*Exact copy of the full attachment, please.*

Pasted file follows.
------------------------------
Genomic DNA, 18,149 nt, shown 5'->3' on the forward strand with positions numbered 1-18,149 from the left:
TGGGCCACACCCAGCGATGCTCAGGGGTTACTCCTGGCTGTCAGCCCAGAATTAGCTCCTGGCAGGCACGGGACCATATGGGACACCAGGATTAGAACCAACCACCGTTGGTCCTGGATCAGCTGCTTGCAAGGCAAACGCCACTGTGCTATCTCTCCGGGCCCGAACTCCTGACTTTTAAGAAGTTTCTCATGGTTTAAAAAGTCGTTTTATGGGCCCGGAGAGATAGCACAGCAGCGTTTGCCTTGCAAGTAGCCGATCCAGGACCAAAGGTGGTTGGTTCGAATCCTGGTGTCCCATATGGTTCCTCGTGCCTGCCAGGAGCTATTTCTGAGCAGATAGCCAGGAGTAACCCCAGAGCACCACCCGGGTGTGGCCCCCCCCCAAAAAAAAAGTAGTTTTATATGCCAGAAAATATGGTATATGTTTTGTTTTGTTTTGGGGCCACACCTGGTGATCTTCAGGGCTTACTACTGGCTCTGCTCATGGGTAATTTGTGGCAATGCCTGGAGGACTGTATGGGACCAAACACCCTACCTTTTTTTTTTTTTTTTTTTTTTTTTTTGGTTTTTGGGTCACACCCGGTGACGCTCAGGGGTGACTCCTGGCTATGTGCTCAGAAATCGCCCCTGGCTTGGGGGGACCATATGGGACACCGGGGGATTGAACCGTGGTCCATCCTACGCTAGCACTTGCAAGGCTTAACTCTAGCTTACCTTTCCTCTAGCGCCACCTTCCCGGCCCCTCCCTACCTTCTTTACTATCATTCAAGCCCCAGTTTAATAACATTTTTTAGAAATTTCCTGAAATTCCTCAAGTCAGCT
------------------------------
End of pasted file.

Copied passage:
Genomic DNA, 18,149 nt, shown 5'->3' on the forward strand with positions numbered 1-18,149 from the left:
TGGGCCACACCCAGCGATGCTCAGGGGTTACTCCTGGCTGTCAGCCCAGAATTAGCTCCTGGCAGGCACGGGACCATATGGGACACCAGGATTAGAACCAACCACCGTTGGTCCTGGATCAGCTGCTTGCAAGGCAAACGCCACTGTGCTATCTCTCCGGGCCCGAACTCCTGACTTTTAAGAAGTTTCTCATGGTTTAAAAAGTCGTTTTATGGGCCCGGAGAGATAGCACAGCAGCGTTTGCCTTGCAAGTAGCCGATCCAGGACCAAAGGTGGTTGGTTCGAATCCTGGTGTCCCATATGGTTCCTCGTGCCTGCCAGGAGCTATTTCTGAGCAGATAGCCAGGAGTAACCCCAGAGCACCACCCGGGTGTGGCCCCCCCCCAAAAAAAAAGTAGTTTTATATGCCAGAAAATATGGTATATGTTTTGTTTTGTTTTGGGGCCACACCTGGTGATCTTCAGGGCTTACTACTGGCTCTGCTCATGGGTAATTTGTGGCAATGCCTGGAGGACTGTATGGGACCAAACACCCTACCTTTTTTTTTTTTTTTTTTTTTTTTTTTGGTTTTTGGGTCACACCCGGTGACGCTCAGGGGTGACTCCTGGCTATGTGCTCAGAAATCGCCCCTGGCTTGGGGGGACCATATGGGACACCGGGGGATTGAACCGTGGTCCATCCTACGCTAGCACTTGCAAGGCTTAACTCTAGCTTACCTTTCCTCTAGCGCCACCTTCCCGGCCCCTCCCTACCTTCTTTACTATCATTCAAGCCCCAGTTTAATAACATTTTTTAGAAATTTCCTGAAATTCCTCAAGTCAGCT